From Here and Back Again: We are in Information Overload [1]

[ Tue. Mar. 2. 2010 ]

Some of you surely read and remember Alvin Toffler’s 1970 bestseller, “Future Shock.” Although he remains in the background, Toffler is often noted as one of the world’s greatest futurologists and influential men. His main thesis in “Future Shock” was encapsulated in his saying we face “too much change in too short a period of time,” and that we are unprepared for it individually or as a society.

Today we still are, and we call it “information overload.” I often see it as a form of trivial pursuit; mindless talk on cell phones, mindless games on computers, and mindless drives for trivial things, while important things are unsaid or ignored.

Toffler anticipated the computer revolution, cloning, family fragmentation, cable TV, VCRs, satellites and other things we take for common or create controversy today. He had some interesting recommendations, only one of which I’ll mention here. That is, he believed the needed reformation of the education system could not be made by tinkering but be doing away with what existed – and exists still – and starting from scratch so as to teach preparedness for change.

He said, “The illiterates of the 21st century will not be those who cannot read and write, but those who cannot learn, unlearn, and relearn.”

So what have we done? We tinkered and tinkered and tinkered, and its still broke.

I’m currently reading a 2009 book that reminded me of Toffler’s work, and if he foresaw change 40 years ago, the new book should jolt us with excitement and worry with its anticipated future. The new book is “This Will Change Everything: Ideas that will shape the future,” edited by John Brockman.

It is a compilation of short essays, usually about one-and-a-half to three pages long, by 125 of today’s leading thinkers. They were responding to the question, “What game-changing scientific ideas and developments do you expect to live to see?”

Their answers are seen more as speculative than predictive, but they certainly continue Toffler’s work by bringing us up to date. As I mention just some of their ideas, consider this a book review and an urging of you to read the book, because even more change is coming.

Robots are popular in science fiction, and the essayists don’t ignore them. They don’t just foresee simple robots that will clean the house, make dinner and take out the garbage. Some see “relational” robots, humanoid in shape and feature, but with an artificial intelligence that allows them to act human, to learn, grow, develop and enter into relations, all at a rate of change much greater than humans are capable of.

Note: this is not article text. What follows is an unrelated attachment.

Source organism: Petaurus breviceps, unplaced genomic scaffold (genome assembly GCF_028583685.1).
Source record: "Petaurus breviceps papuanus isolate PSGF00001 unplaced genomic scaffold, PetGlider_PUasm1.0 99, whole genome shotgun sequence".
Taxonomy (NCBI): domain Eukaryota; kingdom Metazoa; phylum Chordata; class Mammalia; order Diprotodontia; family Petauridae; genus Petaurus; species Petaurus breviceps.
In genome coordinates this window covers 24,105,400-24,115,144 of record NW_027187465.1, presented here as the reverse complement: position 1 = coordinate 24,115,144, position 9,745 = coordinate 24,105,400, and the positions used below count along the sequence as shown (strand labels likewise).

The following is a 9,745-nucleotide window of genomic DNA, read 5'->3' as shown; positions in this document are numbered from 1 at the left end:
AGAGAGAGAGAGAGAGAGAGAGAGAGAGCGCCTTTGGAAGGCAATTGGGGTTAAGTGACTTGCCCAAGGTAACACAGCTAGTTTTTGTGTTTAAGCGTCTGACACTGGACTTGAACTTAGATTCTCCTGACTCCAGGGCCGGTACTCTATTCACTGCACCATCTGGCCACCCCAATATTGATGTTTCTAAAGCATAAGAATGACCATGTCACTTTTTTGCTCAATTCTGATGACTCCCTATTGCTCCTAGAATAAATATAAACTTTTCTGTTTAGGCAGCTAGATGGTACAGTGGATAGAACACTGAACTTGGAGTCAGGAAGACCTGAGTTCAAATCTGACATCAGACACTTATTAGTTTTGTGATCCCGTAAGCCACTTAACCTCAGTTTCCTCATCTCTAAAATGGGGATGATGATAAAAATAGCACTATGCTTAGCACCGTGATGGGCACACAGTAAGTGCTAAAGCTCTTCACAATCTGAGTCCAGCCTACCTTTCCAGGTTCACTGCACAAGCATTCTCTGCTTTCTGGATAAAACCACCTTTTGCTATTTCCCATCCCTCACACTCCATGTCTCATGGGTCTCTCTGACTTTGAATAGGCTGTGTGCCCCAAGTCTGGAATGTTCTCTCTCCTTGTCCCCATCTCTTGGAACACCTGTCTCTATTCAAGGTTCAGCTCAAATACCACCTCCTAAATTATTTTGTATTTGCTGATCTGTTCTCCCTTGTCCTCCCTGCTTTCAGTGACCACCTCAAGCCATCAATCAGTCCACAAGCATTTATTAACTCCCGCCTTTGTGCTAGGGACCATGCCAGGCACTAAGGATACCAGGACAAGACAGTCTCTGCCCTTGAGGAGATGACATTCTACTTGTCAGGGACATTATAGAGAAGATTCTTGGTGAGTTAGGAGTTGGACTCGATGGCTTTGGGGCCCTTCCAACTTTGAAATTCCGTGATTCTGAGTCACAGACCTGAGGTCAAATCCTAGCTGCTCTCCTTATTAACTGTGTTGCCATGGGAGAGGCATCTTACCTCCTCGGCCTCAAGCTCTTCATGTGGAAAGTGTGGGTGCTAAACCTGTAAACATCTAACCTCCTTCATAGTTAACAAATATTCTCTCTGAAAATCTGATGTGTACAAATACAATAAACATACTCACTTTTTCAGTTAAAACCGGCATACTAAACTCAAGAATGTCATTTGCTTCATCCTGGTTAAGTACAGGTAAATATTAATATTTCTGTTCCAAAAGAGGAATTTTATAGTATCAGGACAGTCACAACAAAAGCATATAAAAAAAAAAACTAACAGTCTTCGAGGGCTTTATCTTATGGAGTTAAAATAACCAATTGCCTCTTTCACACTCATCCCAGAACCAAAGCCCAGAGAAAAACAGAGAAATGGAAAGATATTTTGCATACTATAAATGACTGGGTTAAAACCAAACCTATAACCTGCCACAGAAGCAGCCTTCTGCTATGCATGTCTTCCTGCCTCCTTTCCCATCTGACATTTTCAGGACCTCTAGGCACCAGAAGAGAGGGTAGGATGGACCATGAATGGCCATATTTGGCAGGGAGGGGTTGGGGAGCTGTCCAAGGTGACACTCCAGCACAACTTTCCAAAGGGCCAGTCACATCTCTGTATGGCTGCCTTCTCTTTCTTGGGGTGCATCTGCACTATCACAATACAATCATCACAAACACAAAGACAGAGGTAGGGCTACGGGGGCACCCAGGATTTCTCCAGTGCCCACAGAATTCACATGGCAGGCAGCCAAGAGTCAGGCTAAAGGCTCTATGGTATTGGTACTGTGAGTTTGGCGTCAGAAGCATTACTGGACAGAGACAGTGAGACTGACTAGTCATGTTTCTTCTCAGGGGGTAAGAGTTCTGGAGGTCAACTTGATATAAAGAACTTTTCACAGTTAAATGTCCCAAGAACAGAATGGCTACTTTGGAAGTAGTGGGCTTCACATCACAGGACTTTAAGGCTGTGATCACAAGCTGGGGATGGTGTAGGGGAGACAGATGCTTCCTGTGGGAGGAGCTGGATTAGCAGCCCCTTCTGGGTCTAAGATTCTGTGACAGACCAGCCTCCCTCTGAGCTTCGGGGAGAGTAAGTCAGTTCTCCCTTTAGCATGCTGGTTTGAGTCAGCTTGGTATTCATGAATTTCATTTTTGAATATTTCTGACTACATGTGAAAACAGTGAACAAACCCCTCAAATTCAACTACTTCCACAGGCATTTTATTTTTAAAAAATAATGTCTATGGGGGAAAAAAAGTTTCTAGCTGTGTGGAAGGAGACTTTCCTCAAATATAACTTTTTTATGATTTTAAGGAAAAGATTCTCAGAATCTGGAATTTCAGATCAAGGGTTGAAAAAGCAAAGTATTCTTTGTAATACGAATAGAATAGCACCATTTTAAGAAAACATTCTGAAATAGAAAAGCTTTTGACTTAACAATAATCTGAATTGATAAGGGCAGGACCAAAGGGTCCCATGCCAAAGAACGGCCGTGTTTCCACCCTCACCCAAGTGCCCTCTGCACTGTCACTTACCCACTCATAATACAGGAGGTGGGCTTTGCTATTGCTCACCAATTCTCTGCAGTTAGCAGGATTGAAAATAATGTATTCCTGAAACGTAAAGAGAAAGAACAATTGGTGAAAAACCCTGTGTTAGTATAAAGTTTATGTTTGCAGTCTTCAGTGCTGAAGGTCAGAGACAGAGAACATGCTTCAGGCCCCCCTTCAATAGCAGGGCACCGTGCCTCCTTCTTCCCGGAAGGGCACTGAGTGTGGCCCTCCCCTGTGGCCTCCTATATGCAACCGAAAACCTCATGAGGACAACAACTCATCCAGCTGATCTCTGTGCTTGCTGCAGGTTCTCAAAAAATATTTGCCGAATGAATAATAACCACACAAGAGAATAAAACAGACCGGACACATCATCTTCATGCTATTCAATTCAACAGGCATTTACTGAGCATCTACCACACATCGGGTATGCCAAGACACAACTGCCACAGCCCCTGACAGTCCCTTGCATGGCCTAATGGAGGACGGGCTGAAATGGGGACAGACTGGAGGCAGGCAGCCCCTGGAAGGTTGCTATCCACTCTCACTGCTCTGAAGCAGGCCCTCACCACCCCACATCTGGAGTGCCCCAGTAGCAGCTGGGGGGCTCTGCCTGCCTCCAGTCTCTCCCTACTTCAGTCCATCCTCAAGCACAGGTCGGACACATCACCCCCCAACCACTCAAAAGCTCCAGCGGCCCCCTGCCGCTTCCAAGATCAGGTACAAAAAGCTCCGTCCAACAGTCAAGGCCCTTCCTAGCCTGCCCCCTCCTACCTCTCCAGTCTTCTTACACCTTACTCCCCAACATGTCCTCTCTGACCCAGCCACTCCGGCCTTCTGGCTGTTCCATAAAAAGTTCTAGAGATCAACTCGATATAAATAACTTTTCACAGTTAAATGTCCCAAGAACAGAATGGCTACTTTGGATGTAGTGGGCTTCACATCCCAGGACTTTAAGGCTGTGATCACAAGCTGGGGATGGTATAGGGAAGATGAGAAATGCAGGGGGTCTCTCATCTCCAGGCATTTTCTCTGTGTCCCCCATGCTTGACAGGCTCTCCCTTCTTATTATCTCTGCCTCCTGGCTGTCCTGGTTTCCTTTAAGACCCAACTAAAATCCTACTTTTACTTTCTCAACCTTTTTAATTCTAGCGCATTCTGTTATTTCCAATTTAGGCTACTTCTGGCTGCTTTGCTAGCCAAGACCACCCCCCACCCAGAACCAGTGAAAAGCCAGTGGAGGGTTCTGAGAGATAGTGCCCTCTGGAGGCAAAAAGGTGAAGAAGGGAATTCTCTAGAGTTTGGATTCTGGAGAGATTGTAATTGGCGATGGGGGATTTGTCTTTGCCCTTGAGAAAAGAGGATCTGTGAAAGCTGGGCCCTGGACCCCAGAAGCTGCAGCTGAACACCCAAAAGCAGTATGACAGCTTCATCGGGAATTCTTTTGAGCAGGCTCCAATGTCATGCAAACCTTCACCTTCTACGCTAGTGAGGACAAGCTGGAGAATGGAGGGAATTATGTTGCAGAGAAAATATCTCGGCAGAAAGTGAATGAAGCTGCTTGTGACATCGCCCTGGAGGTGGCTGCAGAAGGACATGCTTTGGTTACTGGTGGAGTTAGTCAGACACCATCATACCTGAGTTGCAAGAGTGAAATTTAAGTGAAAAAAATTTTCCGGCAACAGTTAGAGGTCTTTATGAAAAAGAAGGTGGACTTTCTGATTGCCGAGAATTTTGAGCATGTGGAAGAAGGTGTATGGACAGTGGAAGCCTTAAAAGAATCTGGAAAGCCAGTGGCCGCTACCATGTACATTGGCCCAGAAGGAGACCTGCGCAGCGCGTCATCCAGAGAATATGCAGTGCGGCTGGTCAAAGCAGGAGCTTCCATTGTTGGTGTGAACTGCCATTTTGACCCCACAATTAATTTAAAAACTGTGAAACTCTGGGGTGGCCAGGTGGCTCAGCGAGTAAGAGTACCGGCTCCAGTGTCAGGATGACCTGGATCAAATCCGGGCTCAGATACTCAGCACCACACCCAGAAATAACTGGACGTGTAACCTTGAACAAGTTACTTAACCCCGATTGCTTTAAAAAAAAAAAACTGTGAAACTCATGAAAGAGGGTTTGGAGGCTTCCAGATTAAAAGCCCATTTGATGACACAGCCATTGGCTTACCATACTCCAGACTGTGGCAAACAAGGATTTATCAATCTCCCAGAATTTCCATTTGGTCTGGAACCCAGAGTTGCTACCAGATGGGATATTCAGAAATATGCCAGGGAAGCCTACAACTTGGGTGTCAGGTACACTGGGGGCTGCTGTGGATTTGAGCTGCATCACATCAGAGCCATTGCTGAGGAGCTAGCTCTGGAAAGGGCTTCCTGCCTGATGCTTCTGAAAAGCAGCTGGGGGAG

Some foresee humans will want to marry robots.

With the current controversy about same-sex marriages, imagine the ethical and legal questions of human-robot marriages! Of these and other changes in robotics, one essayist says, “If we are lucky, our new mind children (the robots) will treat us as pets. If we are very unlucky, they will treat us as food.”

Some foresee quantum computers with power far beyond our current computers. One author suggests computers will be so powerful, and brain scanning so advanced, that brain scans will be taken of humans, mapping the billions of neurons and trillions of synapses and saving them, so that the essence of you will be kept in a computer, even suggesting that “you” will be able to watch yourself die if you choose to, since the saved “you” will be able to continue full mental activity.

Others foresee life spans of 200-1,000 years and even immortality. More ethical and legal questions. Are we ready for them?

Work on the human genome and the genomes of other animals will make it possible, as one essayist describes, to break the species barrier. If we could, should we?

Personalized medicine, based on our individual genomes and physiology will be possible. No more Prozac for all with depression, but individual treatments and medicines, specific just for you, and you, and you. How will we deal with the question of who can afford such treatments? Talk about our current health care controversies!

We have searched for extra-terrestrial life for decades (and again, science fiction has been written about that, too. Toffler recommends reading science fiction as a way of learning of change). Essayists believe that we will eventually find extra-terrestrial life, and its form and chemistry basis will have the impact of totally changing our view of who we are and where we fit in the universe.

We know that if extra-terrestrial visitors came to Earth, they would be much more advanced than us. How would you react one day waking up to the morning news that such aliens had landed on earth? Would the people of the Earth finally come together as one humanity? Or would they seek to curry favor with the aliens as separate human nations? Would such an event truly be “The Day the Earth Stood Still”?

Geo-engineering, nuclear applications, cryo-technology, bioengineering, neuro-cosmetics, and many other topics are covered. A philosopher whose name is now forgotten, once suggested that whatever humans can conceive of and invent, they will use.

Think A-bomb. Does this have to be so?

Another essayist said, “We keep rounding an endless vicious circle. Will an idea or technology emerge anytime soon that will let us exit this lethal cyclotron before we meet our fate head-on and scatter into a million pieces? Will we outsmart our own brilliance before this planet is painted over with yet another layer of people? Maybe, but I doubt it.”

As for the book, try it; I don’t know that you’ll like it, but it’s important and real.

Change is coming!

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